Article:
Directed by James Franco
Reviewed by David Roberts
Theatre Reviews Limited
Playwright Robert Boswell has determined to tackle difficult themes in his new “The Long Shrift” currently running at the Rattlestick Playwrights Theater: when a crime is committed, who is the innocent and who is the guilty? Does the justice system work? What are the long term effects on the accused and the victimized?
At the age of eighteen, Richard (Scott Haze) attends a party where he sees classmate Beth (Ahna O’Reilly) who, he believes, is showing an interest in him personally and sexually. Beth invites him to a bedroom where Richard attests Beth seduces him. Beth has been drinking and admits to making advances toward Richard. However, at some point during the tryst, Beth claims she said “No” and asked Richard to stop. After telling her boyfriend who is waiting in a car outside, he strikes her, calls the police, and Richard is charged with rape, convicted of that crime, and sentenced for a ten year term in the most violent prison in Texas.
The balance of the plot is just as complicated. Beth recants her charges; Richard is released from prison after five years and returns to his family’s new home (after an extended stay in Florida) where they have relocated after losing their original home. Beth decides to visit Richard there to make amends for her accusation and to get an apology from Richard. This unlikely situation drives the remainder of the plot and the ending of the play is about as odd as one could imagine. To resolve their differences, Beth suggests:
BETH: But … We could meet every day. At dinner, let’s say. For however long it takes — a year, three years, five years — until we’re okay. I’m not talking about sex or sharing a house, but finding a way out together. There has to be some way out.
Prior to the ending there is the requisite dream sequence with Richard’s father and dead mother Sarah (Ally Sheedy) and the flashback of the injuring of a raccoon on the highway which Richard’s (then alive) mother bludgeons to death with a tire iron. There is also a high school reunion that (in parallel fashion) Beth seduces Richard to attend which further intensifies the moral ambiguity of these characters and their actions.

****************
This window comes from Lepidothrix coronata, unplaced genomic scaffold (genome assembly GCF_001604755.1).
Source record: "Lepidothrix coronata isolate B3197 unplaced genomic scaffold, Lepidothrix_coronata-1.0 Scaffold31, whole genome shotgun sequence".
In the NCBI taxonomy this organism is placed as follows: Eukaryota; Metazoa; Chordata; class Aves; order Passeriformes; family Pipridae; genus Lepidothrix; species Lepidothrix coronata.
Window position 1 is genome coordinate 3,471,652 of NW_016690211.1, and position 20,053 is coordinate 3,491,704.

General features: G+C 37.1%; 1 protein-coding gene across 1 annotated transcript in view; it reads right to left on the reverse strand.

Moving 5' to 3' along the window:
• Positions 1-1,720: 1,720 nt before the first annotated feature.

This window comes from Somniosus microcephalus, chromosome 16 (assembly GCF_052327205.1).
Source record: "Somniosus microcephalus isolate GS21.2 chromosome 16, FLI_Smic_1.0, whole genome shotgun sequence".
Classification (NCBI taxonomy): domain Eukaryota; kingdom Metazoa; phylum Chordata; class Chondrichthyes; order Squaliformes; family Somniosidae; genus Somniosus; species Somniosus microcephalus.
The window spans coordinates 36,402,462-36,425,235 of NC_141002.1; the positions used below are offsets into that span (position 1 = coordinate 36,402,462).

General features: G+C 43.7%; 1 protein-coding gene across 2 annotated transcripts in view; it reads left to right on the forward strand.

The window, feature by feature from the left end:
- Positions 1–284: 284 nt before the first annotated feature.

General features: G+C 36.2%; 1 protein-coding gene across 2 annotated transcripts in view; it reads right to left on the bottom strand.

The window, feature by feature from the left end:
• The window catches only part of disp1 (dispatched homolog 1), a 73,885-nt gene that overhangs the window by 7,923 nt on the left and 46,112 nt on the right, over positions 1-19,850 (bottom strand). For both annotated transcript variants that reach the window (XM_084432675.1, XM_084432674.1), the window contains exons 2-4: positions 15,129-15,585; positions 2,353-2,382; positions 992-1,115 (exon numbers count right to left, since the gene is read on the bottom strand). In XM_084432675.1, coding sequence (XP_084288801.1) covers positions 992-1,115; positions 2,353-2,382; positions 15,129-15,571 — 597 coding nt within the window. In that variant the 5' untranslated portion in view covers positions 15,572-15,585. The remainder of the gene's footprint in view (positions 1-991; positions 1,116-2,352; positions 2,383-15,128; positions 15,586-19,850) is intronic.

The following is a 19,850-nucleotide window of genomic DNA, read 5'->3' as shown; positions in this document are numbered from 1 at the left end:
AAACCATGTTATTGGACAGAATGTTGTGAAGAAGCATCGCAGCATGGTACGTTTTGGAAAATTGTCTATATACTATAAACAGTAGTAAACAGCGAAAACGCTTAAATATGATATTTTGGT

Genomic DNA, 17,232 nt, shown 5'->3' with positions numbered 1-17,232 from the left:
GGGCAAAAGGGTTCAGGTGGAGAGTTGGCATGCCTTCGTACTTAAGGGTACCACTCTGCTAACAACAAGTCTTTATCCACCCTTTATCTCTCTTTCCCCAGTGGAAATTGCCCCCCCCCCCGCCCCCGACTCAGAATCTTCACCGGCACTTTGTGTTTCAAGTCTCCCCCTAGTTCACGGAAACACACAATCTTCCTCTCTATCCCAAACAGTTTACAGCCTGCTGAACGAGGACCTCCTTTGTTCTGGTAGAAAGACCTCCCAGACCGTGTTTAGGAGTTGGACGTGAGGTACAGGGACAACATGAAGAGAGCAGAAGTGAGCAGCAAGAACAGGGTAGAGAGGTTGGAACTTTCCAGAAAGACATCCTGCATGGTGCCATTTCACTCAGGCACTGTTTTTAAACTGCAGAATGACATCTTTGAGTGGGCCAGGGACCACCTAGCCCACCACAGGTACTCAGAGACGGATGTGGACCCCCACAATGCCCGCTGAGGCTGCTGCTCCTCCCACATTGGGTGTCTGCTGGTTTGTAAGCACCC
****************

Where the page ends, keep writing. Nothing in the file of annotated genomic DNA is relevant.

The ensemble cast seems uncomfortable on stage and at times it is difficult to hear them. Director James Franco does not seem to have given the cast the direction they need to enliven Mr. Boswell’s script with authentic energy and commitment. But Mr. Boswell needs to take some responsibility for this lackluster performance: he has not created characters the audience can believe in and has created an unnecessarily convoluted plot. This makes is difficult for the actors (especially actors unfamiliar with the stage) to create authentic characters and deliver believable performances.
Beth tracks Richard down after his release and finds him in Florida. Later, she has a conversation with Richard’s father Henry (Brian Lally) about her guilt and the meaning of “Long Shrift” the name of Richard’s motel in Florida:
BETH: I could see him from my window. I kept wondering, How much harm have I done?
[Then there is a conversation about ‘long shrift’ and how it differs from ‘short shrift.’]
BETH: What would that make the long shrift?
HENRY: I guess it’d be like…when the things that used to make you happy become the opposite, become the things that break your heart.
BETH: Can it work the other way around?
HENRY: What do you mean?
BETH: Can the things that break your heart become the things that save you?
Unfortunately, Mr. Boswell has not answered these important enduring questions in “The Long Shrift.” And the current production does not supply the audience enough incentive to grapple with those questions on their own. The play has a relatively long run. To echo Beth’s sentiment, perhaps there is “some way out” of the production’s current ennui before August 23rd.